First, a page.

When it comes to product certification, what kind of value do you expect? This loaded question could certainly be rhetorical. Really, who can say they value a service that many feel is a “necessary evil?” You’d certainly be justified in feeling that way. But I’m going to argue that you really shouldn’t feel any animosity towards your conformity assessment provider if they’re providing you what you need. Further, if new product development is aligned with product certification, there is little chance you will be dissatisfied with your product certification requirements.
Let’s take a closer look at these deliverables and why they’re so important to product manufacturers.
Quick Initial Response Times
When a manufacturer comes to a TIC with a potential project, they are usually up against a deadline to either start a project or to receive a budgetary number to base their own machinery quote on. TICs that are apathetic and unresponsive to initial requests are usually stereotyped problematic and quickly discounted by the prospective customer. Think of it this way: A serious paramedic is someone who quickly responds to an emergency. Believe me when I say, I’d rather be able to call on a serious paramedic if my health was in trouble. Same thing with product certification. I’d rather call on a TIC that I know will respond quickly to my urgent need. I’d even be willing to pay a little more knowing that my life would be well taken care of, right?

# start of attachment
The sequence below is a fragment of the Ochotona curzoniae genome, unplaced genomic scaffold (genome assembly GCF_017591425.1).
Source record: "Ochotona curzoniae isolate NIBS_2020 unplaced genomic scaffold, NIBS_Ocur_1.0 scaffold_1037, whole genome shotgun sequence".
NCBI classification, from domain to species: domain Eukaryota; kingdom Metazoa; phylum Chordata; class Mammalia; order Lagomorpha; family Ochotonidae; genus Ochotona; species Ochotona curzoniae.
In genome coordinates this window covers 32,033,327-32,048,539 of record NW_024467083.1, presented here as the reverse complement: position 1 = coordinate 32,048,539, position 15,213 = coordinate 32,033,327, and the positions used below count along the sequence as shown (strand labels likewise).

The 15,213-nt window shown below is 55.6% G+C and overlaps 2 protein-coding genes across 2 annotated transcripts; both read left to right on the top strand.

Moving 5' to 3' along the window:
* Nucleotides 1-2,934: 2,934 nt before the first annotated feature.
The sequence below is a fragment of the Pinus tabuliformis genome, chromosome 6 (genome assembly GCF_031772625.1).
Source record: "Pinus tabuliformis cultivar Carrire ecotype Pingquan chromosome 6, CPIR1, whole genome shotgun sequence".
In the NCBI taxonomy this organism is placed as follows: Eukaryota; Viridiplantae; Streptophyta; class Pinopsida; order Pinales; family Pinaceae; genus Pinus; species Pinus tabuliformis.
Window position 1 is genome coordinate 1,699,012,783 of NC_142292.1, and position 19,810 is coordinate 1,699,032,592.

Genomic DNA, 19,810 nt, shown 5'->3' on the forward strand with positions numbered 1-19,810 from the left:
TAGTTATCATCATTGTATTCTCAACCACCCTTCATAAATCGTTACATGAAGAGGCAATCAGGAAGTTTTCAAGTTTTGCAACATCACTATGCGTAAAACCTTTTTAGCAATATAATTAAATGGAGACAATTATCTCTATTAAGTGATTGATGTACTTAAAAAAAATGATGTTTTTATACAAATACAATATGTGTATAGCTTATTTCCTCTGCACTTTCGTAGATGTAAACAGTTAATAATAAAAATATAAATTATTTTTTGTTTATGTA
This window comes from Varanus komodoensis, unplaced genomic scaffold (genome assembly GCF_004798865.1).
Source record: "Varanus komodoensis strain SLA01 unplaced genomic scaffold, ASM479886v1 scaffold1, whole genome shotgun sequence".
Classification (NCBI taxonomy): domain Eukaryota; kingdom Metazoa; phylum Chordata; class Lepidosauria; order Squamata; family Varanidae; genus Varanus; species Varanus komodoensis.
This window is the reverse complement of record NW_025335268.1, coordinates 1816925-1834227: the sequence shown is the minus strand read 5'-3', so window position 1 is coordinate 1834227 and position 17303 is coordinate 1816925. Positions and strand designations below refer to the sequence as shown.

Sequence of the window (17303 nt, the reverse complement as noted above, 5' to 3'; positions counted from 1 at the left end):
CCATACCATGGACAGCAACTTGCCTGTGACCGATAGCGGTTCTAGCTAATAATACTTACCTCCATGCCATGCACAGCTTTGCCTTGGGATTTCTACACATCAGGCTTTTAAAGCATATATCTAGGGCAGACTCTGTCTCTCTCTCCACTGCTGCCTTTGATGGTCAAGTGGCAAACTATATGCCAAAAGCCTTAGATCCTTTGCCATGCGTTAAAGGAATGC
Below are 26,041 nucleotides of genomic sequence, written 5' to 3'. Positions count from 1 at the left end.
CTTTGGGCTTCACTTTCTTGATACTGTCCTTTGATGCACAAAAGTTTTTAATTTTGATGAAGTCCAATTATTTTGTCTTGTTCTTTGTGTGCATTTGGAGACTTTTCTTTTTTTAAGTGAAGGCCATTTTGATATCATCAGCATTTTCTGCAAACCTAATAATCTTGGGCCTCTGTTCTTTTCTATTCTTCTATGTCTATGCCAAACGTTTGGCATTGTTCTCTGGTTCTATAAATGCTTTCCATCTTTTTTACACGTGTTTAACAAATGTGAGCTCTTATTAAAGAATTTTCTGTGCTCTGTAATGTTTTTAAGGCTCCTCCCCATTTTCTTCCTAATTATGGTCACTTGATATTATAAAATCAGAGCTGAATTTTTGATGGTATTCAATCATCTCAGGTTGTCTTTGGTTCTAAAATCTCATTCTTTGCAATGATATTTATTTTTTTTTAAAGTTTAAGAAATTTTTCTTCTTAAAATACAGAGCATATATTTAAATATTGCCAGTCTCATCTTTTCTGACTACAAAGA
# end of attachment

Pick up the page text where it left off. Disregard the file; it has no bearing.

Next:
Strong Technical Expertise
Customers want a TIC that has the detailed insight to see beyond the areas of the standards that are visible to the naked eye, not just one that has the proper accreditations. Standards are created with a homogenous perspective to encompass new and unusual product categories, reflective of new and improved product versions, technological advancements, or updates. The result of using a TIC with poor technical expertise can be longer lead times for project completions, additional testing that may have been missed, strange interpretations to the standard that might require unnecessary testing, and more.
This is directly affected by technical expertise. If knowledge of the standard is limited, the quality of an evaluation will be jeopardized. Moreover, if a TIC struggles with their technical expertise, chances are their operation is going to struggle. This will lengthen the overall project completion times. Customers expect that technical interpretations of standards will be properly applied the first time and that additional testing will not be needed later. Nothing is worse than to work through a lengthy certification project only to learn additional testing is needed. Regardless of the reasoning, a good quality evaluation will be right the first time, saving time, money, and feelings of frustration.